12. Guest62110524

    Guest62110524 Previous Member

    size for size absolutely nothing measures up to 2205,
    tensile is way up corrosion in tepid salt is nothing like that of other ss,s
    I use it , every time, it allows me to use smaller dia. for likes rudder stocks, , and prop shafts
     
  13. mark775

    mark775 Guest

    "What would indubitably help would be your driving technique."
    I agree with Thurston J. Howell lll here but hate the thought of breaking shafts (I have not in near 8,000 days on the water). The best way IS a taper at the forward end of the shaft. (except that the bolt is hidden by the coupling and not easily inspected). I don't know what a pinch screw is.
    Especially in this day of aluminum housed trannies, Apex certainly has a big point here, tho. Since I watch where I'm going, I opt for stuff that doesn't break and will eat the $10,000 tranny cost, if it comes to that.
    Many breaks happen at the keyway. Your prop/shaft doesn't need a key anyway. The convenience of not having to lap a prop to a shaft is the only reason for having this weak link, as I see it. If one is going to have a keyway, the edges should be rounded, perhaps the end of the keyway spooned, as they used to do, or better, a short, shallow keyway nearer the thick end of the taper.
     
    Last edited by a moderator: Aug 20, 2009
  14. Yellowjacket
    Joined: May 2009
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    Yellowjacket Senior Member

    There are two areas where you have had trouble, the end by the prop and the end by the coupling.

    At the prop end if you have a material with high ductility it will be more likely to bend than break off like your first shaft did. 316 SS isn't very strong, but it has the ductility of taffy (50% elongation at tensile failure) and while the 2205 is better in terms of strength, it has only 25% elongation. Aquamet is three times as strong as 316 but only has 18% elongation at failure. The high ductility of the 316 coupled with the low strength allowed the shaft to bend and not fail. Typically what you gain in yield strength you lose in ductility, so unless you go to something exotic (like Inco 718 nickel alloy which has 170ksi yield strength and still has 21% elongation) and if you are balking at paying $200 for an Aquamet shaft, an Inco shaft would cost a lot more than that for just the material.

    The Aquamet 17, 19 or 22 are all pretty good stuff. 17 and 19 have a yield of 105ksi and the 22 is 130ksi. The Aquamet 22 is three times as strong (yield strength) as the 316 that you had and bent. Aquamet 22 is better in both yield strength an ductility than 4340 (normalized) steel so you are probably better off with the Aquamet than going with a high strength steel since you get the better corrosion resistance and as good or better material properties. I'd pick the Aquamet 22 over the other higher strength steels, but your choice is more basic than that.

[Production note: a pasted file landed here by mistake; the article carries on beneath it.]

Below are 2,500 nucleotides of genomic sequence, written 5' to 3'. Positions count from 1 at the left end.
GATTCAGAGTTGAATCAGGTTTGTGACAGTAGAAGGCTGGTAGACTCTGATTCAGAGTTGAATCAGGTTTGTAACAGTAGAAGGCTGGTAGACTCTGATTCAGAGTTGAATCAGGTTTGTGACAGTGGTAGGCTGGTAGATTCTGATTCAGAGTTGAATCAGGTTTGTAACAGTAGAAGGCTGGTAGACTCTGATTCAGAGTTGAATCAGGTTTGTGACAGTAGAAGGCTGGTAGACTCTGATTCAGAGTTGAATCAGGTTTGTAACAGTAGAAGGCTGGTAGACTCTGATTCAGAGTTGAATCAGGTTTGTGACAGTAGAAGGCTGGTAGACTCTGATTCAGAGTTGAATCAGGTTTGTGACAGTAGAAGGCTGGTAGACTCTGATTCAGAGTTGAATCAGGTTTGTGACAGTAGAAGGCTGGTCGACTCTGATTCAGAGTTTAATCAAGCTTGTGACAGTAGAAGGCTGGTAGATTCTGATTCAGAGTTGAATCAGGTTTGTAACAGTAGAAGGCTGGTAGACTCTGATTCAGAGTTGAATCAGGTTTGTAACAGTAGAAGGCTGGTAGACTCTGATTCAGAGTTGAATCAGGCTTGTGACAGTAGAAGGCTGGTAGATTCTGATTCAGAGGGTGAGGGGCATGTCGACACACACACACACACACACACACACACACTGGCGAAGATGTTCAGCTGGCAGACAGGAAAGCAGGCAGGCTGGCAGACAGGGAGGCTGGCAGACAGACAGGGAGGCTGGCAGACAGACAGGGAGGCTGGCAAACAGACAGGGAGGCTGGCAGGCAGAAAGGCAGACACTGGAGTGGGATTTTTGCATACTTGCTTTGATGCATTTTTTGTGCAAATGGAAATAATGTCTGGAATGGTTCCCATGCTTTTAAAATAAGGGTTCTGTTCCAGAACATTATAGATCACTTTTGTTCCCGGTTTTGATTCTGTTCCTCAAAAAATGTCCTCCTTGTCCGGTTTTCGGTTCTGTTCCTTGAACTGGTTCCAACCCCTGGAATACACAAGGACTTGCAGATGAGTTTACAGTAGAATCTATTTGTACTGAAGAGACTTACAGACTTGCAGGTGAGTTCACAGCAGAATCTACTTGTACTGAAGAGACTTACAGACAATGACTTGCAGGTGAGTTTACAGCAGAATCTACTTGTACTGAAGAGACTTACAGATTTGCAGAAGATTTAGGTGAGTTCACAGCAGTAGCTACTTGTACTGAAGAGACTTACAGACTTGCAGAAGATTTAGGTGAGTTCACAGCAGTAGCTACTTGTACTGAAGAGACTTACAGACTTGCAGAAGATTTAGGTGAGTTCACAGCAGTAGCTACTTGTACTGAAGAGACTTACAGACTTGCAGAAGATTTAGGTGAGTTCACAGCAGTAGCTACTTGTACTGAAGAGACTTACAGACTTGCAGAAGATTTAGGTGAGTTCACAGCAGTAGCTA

If you don't want to lose the prop maybe the softer shaft is worth doing again, provided you are willing to replace the shaft every time you hit something. If you go with something like Aquamet 22 you are less likely to lose the shaft, but may bend the prop. But if you hit something really hard you are going to lose both.... Neither is very nice, but you are the only one who has an idea what makes sense for you.

    It also depends on what you do for a prop. If you have a softer prop material you will absorb some of the energy in the blades and won't be so hard on the shaft. A soft (bronze as opposed to stainless) prop coupled with an Aquamet 22 shaft may be a way to go.

    With regards to the coupling end, as others have noted you should get rid of the coupling that you have now and replace it with an SAE tapered joint with a flange bolt pattern that you have now. The flange can likely be bought off the shelf and the shaft will bolt thru the flange (like the prop does on the other end) and seat on the taper. A keyed tapered coupling won't have the fatigue issues that you have with your current coupling, and most importantly the shaft will be properly centered in the flange.

    What you have now is a rotaing fatigue machine. Misalignment of the shaft and engine are creating bending loads in the shaft and that is what is causing the fatigue. It is made worse by the pinch screw setup which forces the shaft off center in the flange, and concentrates the bending under the pinch screws. A tapered SAE flange will fix both of these issues and if you align it properly and use a flex joint you will never have an issue with this end of the shaft no matter what shaft material you chose. Somebody offered to help you get the engine and shafts properly aligned, and you absolutely need to do that.

    Lastly don't listen to Frosty, his advice in this case is really bad (as usual). You don't want to increase the shaft diameter at the flange end of the shaft. If you do you will increase the bending stiffness of the shaft and that will increase the stress from any misalignment. If you have enough strength to transmit the torque, you don't need to increase shaft diameter or you will just make things worse. More strength at the prop end wouldn't hurt, but you have to fit the existing prop strut and once you do that the diameter is pretty much set.

    I trust all this is helpful, it doesn't solve all your problems, but hopefully it lets you make an informed decision as to what your choices are. You are the only one who knows what you may or may not hit where you are running your boat, and that makes all the difference in the world.
     

  15. Frosty

    Frosty Previous Member

    The dia is not pretty much set. Did you know that you can buy different sizes of cutlass bearings. The shafts are tearing up, and bending, you say that going bigger will make it worse!!!!.

    Look at the pics of the prop??? tiny shaft, what is it 3/4.

    He 'can' turn out his original drive coupling to an sae. This would improve vibration which must be terrible.

    How do you know my advise is always bad?--You have only been on the forum 3 months, you hav'nt been here long enough to know.